Monday October 22, 2018
Home World A Machine Bui...

A Machine Built By a Group of Egyptian Students can Produce Fuel from Worn-Out Vehicle Tires

Egypt raised fuel prices by up to 50 percent in June as a condition of a $12 billion International Monetary Fund program the country signed last year

0
//
83
Fuel
Engineering student Mohamed Amr carries car tires to be used in extracting fuel in Cairo, Egypt, Aug. 23, 2017.
Republish
Reprint
  • A group of 12 students worked on this machine as a graduation project
  • The machine first heats the tires until they reach evaporation point after which the vapor enters a condenser
  • The product created has similar properties to pure diesel

A group of Egyptian students has built a machine they say can produce fuel from worn-out vehicle tires.

The device heats the tires until they reach evaporation point. The vapor then enters a condenser. The result is a product “very similar in properties to pure diesel, and the carbon or black coal is just left inside the container,” said Mohamed Saeed Ali, one of 12 students who worked on the machine as a graduation project.

ALSO READIIT – Kharagpur Researchers develop Technology to make Biofuel manufacturing cheaper, quicker and free of Pollution

The students are searching for investors for their project.

“Instead of polluting the environment, we recycle them [the tires] properly in an eco-friendly manner,” Saeed said.

Egypt raised fuel prices by up to 50 percent in June as a condition of a $12 billion International Monetary Fund program the country signed last year. (VOA)

Click here for reuse options!
Copyright 2017 NewsGram

Next Story

British Scientists Use Sunlight And Converted It To Fuel

Hydrogenase is an enzyme present in algae that is capable of reducing protons into hydrogen.

0
Hydrogen, Fuel
Scientists pioneer novel model to turn sunlight into fuel.Flickr

In a breakthrough move, British scientists have used natural sunlight to convert water into hydrogen and oxygen by mixing biological components and man-made technologies.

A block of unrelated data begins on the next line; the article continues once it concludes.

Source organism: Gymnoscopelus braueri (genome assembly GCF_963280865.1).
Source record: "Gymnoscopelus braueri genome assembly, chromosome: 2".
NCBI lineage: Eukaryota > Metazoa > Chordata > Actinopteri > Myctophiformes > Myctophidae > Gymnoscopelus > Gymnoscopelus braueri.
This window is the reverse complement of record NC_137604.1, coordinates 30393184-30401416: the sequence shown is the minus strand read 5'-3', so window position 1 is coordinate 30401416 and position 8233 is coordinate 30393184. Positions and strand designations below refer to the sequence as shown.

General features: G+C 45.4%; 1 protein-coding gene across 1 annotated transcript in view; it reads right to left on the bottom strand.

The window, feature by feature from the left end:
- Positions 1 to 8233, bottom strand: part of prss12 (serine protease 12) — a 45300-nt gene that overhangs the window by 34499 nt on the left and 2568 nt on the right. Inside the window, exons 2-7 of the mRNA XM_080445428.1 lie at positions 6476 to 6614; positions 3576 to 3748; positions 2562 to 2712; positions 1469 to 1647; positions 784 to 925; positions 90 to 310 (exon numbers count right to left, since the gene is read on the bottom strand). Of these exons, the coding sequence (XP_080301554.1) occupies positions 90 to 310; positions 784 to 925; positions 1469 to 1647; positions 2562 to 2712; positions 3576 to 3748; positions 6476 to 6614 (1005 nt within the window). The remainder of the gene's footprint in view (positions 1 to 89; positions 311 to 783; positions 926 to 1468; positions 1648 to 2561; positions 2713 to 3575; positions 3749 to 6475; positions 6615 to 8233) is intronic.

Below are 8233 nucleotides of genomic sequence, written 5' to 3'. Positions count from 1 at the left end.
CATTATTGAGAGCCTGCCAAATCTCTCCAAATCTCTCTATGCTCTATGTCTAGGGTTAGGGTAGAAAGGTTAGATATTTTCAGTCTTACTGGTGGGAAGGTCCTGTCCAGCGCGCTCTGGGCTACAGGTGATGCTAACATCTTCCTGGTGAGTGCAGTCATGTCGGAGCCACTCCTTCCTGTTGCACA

The team led by academics at the University of Cambridge, used semi-artificial photosynthesis to explore new ways to produce and store solar energy, a finding that could now be used to revolutionise the systems used for renewable energy production.

Their method also managed to absorb more solar light than natural photosynthesis.

Hydrogen Fuel
Representational Image Of Fossil Fuel plant.
Wikimedia Commons.

“Natural photosynthesis is not efficient because it has evolved merely to survive so it makes the bare minimum amount of energy needed — around 1-2 per cent of what it could potentially convert and store,” said lead author Katarzyna Soko, doctoral student at the University’s St. John’s College.

Artificial photosynthesis has been around for decades but it has not yet been successfully used to create renewable energy because it relies on the use of catalysts, which are often expensive and toxic. This means it cannot yet be used to scale up findings to an industrial level.

The new model, detailed in the journal Nature Energy, is the first to successfully use hydrogenase and photosystem II to create semi-artificial photosynthesis driven purely by solar power.

Hydrogen, Fuel
Hydrogen. Flickr

The team not only improved on the amount of energy produced and stored, they managed to reactivate a process in the algae that has been dormant for millennia.

Also Read: SpiceJet To Test A Flight Powered By BioFuel

“Hydrogenase is an enzyme present in algae that is capable of reducing protons into hydrogen. During evolution this process has been deactivated because it wasn’t necessary for survival but we successfully managed to bypass the inactivity to achieve the reaction we wanted — splitting water into hydrogen and oxygen,” Soko explained.

Soko hopes the findings will enable new innovative model systems for solar energy conversion to be developed. (IANS)

<